After a few shots amongst the tube rats, I eventually surface at Charring Cross, like a surfer coming up for air after duck diving a fifty foot wave.

This was the stomping ground of the classic Street Photographer, Wolfgang Suschitzky.

Born in Vienna to the Jewish community, he came to England to escape the rising Nazism before the second world.

It was his sister, Edith Tudor Hart (of the Cambridge Spy ring infamy), who inspired him into the world of Photography. Edith, a Communist Sympathiser, used her talents to spy between 1908 and 1973. Some of her work is still on show today, in the National Gallery.

Wolfgang, on the other hand, used his talent to take images of city life, in the smoggy Charring Cross area during the 1930s through to the 1980s.

He also rose to fame on many film sets as a Cinematographer, including the Michael Caine film, “Get Carter”.

Wolfgang’s first passion was actually zoology, and he spent his latter years producing animal images for various books.

He lived to the ripe old age of one hundred and four and was honoured in 2012 at the Tate Modern, earning a BAFTA Special Award.

He is definitely worth a look if you like classic street photography.

Apart from the odd, misty morning, the smog has long disappeared and is no longer a place for the Low Socio -Economic demographic. The street urchins have gone, but the occasional alcoholic still can be found sprawling on the side walk, holidaying from life. Prices around London are not for the small budget, but competition is high for your pound, so it’s is always worth shopping around.

I last visited London when I was trying to deliver some oak doors in a big white van during the early nineties.  For some reason, the rest of the world seems to think that, if you live in England, then you must be near London and on milk- borrowing terms with Lizzy. I was trying to find my way using the A- Z publication, before Satellite Navigation systems had been invented, and well before congestion charges had been introduced.

I remember thinking,  at the time, how chaotic the traffic was and how the city felt like an Apocalyptic nightmare. You had to learn to drive in a selfish style, if you wanted to actually get anywhere. I really had not wanted to return to London, on a regular basis, to chew upon environmentally- challenged fumes and suck up stress by the bucketful.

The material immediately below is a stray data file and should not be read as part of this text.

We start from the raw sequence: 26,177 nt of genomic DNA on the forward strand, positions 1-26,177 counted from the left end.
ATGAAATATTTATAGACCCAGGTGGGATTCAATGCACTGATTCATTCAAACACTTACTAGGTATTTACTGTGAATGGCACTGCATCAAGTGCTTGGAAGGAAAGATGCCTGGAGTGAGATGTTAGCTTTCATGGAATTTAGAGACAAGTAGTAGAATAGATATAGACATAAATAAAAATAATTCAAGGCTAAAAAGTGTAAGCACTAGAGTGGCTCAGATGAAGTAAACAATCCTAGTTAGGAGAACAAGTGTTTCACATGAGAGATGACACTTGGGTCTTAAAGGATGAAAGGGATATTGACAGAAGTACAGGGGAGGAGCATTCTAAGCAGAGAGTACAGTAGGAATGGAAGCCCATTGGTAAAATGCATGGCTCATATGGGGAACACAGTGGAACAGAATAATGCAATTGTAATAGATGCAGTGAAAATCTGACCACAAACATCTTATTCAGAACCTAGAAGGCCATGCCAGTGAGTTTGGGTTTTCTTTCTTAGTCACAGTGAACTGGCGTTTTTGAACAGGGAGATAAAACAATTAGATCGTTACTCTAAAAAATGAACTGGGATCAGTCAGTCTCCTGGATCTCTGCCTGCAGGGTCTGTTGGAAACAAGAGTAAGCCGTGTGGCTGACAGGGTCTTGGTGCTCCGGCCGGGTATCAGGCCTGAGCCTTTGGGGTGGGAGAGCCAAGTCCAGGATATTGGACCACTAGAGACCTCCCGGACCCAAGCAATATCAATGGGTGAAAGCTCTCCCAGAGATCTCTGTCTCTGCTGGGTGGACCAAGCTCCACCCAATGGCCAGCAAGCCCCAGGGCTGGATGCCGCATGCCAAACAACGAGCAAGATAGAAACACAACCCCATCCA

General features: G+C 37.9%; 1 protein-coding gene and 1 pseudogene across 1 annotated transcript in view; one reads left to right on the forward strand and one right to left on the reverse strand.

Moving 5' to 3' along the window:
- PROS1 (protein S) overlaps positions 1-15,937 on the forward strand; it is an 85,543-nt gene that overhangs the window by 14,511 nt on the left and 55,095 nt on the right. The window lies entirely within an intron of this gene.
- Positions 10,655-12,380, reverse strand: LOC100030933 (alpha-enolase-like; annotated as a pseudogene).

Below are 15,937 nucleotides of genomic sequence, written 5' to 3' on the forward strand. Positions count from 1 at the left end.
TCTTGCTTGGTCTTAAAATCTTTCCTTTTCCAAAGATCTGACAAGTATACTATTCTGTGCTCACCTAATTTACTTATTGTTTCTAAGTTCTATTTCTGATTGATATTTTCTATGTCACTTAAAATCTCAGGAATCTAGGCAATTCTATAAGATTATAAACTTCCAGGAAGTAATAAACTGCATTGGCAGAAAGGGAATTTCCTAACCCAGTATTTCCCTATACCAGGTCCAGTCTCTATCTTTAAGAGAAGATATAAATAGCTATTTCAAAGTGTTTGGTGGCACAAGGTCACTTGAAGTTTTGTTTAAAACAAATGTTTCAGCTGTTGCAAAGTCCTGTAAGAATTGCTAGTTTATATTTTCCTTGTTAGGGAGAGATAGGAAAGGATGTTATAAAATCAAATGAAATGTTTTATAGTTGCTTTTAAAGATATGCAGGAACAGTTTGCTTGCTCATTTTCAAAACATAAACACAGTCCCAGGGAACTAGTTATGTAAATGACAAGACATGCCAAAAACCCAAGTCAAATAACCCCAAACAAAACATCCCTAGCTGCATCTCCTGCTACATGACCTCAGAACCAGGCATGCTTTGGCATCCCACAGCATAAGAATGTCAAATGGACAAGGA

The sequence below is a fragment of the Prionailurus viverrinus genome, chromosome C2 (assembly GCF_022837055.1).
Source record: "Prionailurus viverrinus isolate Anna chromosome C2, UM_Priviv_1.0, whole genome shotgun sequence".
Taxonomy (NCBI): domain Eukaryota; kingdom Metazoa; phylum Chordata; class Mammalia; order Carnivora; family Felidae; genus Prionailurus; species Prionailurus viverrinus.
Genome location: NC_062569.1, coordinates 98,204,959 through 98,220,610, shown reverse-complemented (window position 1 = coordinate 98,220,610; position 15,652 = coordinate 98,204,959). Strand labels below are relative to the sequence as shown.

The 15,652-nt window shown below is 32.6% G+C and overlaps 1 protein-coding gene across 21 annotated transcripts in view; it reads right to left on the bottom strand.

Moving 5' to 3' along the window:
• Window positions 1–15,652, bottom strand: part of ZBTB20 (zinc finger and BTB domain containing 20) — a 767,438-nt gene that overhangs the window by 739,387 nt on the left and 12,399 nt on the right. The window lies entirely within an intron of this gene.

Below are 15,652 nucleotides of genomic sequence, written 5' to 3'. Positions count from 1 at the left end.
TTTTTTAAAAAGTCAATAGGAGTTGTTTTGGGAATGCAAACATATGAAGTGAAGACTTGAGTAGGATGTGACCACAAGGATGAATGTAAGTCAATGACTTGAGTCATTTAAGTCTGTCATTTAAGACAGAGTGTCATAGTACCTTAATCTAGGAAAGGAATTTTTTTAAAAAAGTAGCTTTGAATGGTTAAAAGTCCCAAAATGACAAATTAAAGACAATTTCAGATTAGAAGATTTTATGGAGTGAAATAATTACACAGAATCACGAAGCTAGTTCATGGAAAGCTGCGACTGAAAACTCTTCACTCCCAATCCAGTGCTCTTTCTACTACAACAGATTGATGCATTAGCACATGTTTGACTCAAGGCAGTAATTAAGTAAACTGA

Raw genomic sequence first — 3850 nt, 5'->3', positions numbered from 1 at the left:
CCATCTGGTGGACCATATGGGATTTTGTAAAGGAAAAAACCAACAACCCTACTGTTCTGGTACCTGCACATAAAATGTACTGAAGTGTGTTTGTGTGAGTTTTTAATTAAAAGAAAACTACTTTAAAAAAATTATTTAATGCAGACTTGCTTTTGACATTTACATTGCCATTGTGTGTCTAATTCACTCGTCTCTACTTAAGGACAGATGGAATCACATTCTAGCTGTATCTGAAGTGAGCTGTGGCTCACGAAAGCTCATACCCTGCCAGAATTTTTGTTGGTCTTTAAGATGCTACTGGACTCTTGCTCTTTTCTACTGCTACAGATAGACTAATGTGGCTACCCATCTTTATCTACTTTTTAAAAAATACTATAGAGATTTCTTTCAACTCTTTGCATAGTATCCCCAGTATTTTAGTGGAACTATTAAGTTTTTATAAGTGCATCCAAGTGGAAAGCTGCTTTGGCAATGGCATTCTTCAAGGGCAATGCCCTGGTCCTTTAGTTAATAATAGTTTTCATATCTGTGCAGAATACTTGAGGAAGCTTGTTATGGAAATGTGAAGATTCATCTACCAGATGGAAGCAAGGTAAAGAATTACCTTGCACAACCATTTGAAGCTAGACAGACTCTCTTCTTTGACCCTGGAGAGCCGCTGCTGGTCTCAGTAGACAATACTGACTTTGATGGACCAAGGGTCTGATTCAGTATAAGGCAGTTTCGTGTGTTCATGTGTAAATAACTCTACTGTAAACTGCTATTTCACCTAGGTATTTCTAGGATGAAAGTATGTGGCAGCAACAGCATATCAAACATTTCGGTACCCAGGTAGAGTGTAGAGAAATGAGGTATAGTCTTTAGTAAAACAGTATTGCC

Consequently, coming to London had not been high on my agenda, in the subsequent years. There are many different parts to London, and you really need a day for each section, unless you walk like Charlie Chaplin and you are not stopping to compose every five metres.

I surfaced from the tube at Charring Cross, to beautiful blue skies and the kind of natural light which photographers crave. It felt like I had pushed through the wall at platform 9 3/4 and into the magical land of Hogwarts.

With the introduction of the Congestion Charges and Cycle Routes everywhere, London now felt like a holiday destination. Coffee shops dotted the horizon, but there was not a toilet to be found anywhere, unless you wanted to pay through the nose or frequent those strange temporary booths where you are never really sure if they are locked.

I have always had that strange feeling, exiting those things, that I will emerge into a different time in history, rather like an ablutions Time Machine.

I walked along the Strand with my Fuji on a stick, heading towards Australia house. The skies were blue, the light was hard and I was feeling saucy. Characters of cosmopolitan interest lined the streets, nobody cares as you click away even when you plant a monopod inches away from interaction. People are so used to cameras, it is as if they have grown up with them as pram rattles. This is a place to be bold and fire away.

As I approached Australia House, I passed Kings College and I filled my lungs with the soiree of the camp fires, emitting from people’s mouths. As much as I dislike second–hand smoke, this does produce evocative images. Luckily, smokers always huddle in the entrances to buildings and so it is always easy to access these kind of shots. My shutter clicked, easily capturing the social-tabboo tobabacco animals, grouped together like frightened rabbits captured in headlights. This was the only smog that I came across, but it was great for those characterful shots.